The GOP governors of three southern states have decided to ease coronavirus restrictions, permitting businesses to open.
Georgia Governor Brian Kemp announced that by Friday of this week, residents will be able to return to some semblance of daily life and will be able to go to the gym and get haircuts, pedicures, massages and tattoos, The New York Times reports. By next week Monday, restaurants will be open for dining, and Georgians will also be allowed to go to the movies. Bars and nightclubs will remain closed for the time being.
“I don’t give a damn about politics now,” Kemp said, according to the Los Angeles Times, insisting he was worried about his residents “going broke worried about whether they can feed their children and make the mortgage payment.”
Meanwhile, in Tenessee, Governor Bill Lee said that he had no intention of extending his stay-at-home order, which will run out on April 30. By May 1, his office noted “the vast majority of businesses in 89 counties” will be allowed to open their doors.
And then there’s South Carolina, where Governor Henry McMaster announced that department stores and a few other retail businesses will be allowed to reopen Tuesday (that’s TODAY), although social distancing guidelines should still be followed. Beaches will also be open to the public on Tuesday, The New York Times notes.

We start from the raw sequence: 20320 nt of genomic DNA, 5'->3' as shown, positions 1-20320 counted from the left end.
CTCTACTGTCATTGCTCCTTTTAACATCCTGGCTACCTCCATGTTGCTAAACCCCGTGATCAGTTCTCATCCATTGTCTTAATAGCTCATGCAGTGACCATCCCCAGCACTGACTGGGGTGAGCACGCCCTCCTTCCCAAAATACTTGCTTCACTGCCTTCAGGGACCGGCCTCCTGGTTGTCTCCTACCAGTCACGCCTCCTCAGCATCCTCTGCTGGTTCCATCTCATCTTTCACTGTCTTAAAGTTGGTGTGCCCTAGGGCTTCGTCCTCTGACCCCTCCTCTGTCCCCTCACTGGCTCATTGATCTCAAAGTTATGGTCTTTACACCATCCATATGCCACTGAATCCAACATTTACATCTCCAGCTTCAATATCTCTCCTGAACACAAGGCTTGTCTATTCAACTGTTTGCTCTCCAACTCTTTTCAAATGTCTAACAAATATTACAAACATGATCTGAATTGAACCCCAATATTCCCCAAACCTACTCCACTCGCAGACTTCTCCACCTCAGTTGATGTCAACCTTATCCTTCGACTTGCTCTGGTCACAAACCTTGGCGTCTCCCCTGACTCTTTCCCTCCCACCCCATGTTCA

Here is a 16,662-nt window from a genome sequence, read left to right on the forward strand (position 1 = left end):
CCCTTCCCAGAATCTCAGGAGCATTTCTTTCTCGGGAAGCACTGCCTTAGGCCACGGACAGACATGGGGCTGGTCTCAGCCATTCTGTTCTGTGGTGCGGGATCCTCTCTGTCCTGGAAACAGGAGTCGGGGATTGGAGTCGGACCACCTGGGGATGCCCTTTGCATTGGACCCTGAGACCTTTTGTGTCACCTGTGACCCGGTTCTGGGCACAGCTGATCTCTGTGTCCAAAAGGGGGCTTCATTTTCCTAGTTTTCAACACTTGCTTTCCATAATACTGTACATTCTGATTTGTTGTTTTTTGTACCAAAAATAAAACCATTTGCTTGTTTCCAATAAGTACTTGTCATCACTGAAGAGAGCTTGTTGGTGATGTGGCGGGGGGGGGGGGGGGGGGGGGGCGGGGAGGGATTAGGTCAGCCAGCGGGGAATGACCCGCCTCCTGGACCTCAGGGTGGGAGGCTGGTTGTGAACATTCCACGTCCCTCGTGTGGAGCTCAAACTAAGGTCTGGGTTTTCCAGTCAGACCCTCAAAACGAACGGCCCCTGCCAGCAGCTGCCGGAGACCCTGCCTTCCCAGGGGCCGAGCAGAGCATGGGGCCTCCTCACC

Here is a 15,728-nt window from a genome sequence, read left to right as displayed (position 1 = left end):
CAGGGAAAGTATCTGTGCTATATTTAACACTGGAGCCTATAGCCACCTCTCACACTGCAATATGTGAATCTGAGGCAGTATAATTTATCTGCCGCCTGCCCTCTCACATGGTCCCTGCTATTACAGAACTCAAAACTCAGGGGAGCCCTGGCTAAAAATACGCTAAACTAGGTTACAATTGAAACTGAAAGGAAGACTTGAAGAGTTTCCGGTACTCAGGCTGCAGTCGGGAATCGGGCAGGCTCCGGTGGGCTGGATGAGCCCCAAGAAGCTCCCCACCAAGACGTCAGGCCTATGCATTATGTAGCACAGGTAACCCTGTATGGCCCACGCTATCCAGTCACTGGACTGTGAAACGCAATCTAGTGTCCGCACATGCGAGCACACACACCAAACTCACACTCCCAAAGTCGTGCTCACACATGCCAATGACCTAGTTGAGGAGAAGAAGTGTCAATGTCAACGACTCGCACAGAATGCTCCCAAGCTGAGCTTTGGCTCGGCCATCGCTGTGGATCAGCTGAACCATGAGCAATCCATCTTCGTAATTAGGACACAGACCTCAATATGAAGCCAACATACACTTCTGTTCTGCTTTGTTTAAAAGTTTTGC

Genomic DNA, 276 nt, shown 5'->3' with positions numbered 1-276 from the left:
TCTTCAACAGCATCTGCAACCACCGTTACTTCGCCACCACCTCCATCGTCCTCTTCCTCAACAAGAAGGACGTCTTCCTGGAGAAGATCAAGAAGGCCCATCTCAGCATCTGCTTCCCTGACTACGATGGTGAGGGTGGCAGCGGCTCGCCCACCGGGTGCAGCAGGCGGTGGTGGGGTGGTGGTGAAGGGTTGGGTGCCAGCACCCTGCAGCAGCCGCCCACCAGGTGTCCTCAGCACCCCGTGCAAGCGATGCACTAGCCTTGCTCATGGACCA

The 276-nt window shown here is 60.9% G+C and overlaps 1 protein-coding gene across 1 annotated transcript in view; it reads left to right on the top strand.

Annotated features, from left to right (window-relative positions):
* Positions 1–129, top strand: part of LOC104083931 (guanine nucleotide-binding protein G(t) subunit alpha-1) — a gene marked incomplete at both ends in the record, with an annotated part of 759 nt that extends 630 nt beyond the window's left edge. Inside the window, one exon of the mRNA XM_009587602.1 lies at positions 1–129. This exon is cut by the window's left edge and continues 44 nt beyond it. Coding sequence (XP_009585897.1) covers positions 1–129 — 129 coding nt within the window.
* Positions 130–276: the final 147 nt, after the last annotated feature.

But the southern states aren’t the only ones challenging the novel coronavirus, which is still sweeping its way through the United States, where lack of testing is still an issue and there is still no real sign of decline in infections.
As the Los Angeles Times notes, none of those three states have maintained the 14 days of sustained decline in infections that guidelines from the White House have recommended be observed before lifting restrictions.
And those states aren’t the only ones stubbornly attempting to reopen in an attempt to ease the pressure on the economy.
Ohio Governor Mike DeWine, also a Republican, has also signaled plans to move the state back to some sense of normalcy. Starting on May 1, businesses will slowly start to be reopened while maintaining strict health guidelines.
“We’re going to do what we think is right—what I think is right—and that is try to open this economy,” Governor Mike DeWine of Ohio said Sunday on NBC’s Meet the Press, “but do it very, very carefully so we don’t get a lot of people killed. But we have to come back and that’s what we’re aiming to do May 1.”
In the meantime, Dr. Anthony Fauci, the director of the National Institute of Allergy and Infectious Diseases, warned against returning to everyday life and activities too soon
“It’s going to backfire,” Fauci said in an interview on Good Morning America. “That’s the problem.”
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